Elderly people in the U.S. are being inappropriately prescribed medications

An article in the current issue of the Archives of Internal Medicine reports that elderly people in the U.S. are being inappropriately prescribed medications.

In the U.S. only 15 percent of the population is aged 65 years or older, but this group account for 33 percent of prescription drug users. Elderly persons are also more likely to take several drugs concurrently, the article states.

Lesley H. Curtis, Ph.D., of Duke University Medical Center, Durham, N.C., and colleagues investigated the extent of potentially inappropriate medication prescribing for elderly patients not in the hospital. Inappropriate medications were identified according to criteria set by physicians and pharmacologists, as defined by a list known as the Beers revised list of drugs - a list of drugs to be avoided in the elderly.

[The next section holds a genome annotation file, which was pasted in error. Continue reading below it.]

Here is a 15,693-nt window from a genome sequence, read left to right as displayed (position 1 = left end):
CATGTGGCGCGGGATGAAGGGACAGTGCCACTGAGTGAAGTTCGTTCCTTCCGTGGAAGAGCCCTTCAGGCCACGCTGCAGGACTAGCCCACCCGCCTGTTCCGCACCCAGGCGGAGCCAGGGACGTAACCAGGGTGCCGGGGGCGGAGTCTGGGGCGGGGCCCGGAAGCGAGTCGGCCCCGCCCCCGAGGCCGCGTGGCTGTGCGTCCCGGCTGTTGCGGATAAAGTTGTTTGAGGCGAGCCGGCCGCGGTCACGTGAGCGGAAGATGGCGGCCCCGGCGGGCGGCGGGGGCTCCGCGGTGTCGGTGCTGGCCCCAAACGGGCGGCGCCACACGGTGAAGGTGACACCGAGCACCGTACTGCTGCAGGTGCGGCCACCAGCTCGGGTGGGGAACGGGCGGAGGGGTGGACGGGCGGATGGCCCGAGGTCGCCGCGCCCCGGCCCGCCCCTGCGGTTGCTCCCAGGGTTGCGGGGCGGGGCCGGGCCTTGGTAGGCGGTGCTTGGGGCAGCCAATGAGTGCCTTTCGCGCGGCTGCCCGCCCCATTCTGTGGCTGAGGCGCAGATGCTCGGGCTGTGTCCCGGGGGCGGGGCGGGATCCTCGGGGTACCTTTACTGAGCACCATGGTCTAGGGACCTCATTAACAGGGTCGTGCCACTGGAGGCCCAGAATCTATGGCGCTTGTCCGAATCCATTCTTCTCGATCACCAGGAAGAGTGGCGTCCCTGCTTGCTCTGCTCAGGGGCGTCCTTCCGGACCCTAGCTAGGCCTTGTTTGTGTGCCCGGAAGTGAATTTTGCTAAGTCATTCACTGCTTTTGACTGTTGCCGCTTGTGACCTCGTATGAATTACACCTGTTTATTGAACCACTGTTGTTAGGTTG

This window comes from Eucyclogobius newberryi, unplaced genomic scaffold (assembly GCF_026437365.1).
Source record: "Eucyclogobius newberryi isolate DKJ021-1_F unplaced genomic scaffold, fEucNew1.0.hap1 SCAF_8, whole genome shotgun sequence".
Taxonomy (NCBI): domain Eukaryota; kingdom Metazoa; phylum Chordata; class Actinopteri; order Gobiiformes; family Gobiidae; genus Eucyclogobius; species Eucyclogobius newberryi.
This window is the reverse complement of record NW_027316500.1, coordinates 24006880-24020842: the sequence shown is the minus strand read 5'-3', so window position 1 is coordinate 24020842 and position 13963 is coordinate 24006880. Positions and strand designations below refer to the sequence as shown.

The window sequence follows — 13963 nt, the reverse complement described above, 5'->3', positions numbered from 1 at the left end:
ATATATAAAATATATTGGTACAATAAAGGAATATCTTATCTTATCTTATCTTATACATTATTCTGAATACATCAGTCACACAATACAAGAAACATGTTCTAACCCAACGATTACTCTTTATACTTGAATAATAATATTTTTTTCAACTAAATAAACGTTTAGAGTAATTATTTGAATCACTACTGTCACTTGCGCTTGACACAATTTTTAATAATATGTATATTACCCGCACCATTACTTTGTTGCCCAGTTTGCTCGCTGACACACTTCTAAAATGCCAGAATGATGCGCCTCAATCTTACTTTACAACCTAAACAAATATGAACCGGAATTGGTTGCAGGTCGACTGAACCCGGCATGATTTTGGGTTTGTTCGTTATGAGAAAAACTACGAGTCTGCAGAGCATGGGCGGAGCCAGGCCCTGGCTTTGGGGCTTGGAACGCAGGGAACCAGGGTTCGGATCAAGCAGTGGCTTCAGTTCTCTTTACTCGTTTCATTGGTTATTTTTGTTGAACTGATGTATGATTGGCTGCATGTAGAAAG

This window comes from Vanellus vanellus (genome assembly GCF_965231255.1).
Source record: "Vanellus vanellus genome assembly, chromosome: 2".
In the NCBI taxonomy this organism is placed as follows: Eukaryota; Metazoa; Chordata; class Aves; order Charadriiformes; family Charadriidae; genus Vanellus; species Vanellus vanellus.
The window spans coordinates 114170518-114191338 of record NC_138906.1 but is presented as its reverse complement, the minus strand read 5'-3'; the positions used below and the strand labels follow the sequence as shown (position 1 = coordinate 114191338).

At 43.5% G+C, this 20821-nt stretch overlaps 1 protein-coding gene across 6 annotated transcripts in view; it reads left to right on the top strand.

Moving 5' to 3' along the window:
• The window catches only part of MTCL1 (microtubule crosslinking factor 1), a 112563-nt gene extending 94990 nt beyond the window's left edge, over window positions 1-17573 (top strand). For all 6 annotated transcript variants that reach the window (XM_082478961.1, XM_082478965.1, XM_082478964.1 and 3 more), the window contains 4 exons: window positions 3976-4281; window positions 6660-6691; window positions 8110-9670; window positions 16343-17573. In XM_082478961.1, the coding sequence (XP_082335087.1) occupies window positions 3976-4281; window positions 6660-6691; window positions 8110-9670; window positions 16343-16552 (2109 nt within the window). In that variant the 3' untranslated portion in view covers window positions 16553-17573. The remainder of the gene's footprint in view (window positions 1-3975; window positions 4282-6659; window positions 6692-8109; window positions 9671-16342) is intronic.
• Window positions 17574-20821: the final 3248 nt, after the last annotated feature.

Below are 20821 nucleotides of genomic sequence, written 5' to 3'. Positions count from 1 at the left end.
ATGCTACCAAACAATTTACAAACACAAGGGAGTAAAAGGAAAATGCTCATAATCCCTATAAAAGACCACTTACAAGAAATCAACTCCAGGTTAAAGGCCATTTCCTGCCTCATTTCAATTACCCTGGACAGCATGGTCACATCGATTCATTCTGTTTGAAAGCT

The researchers studied the outpatient claims database of a large national pharmaceutical benefit company. The database included 765,423 patients aged 65 or older who filled one or more prescription drug claims during 1999.

The researchers found that 162,370 patients (21 percent) filled a prescription for one or more drugs of concern (medications that should be avoided in elderly patients or which are inappropriate for use in elderly patients). Amitriptyline and doxepin (drugs used for treatment of depression) accounted for 23 percent of claims for Beers list drugs, and 51 percent of those claims were for drugs with potentially harmful effects. More than 15 percent of patients filled prescriptions for two drugs of concern, and 4 percent filled prescriptions for three or more drugs of concern within the same year.


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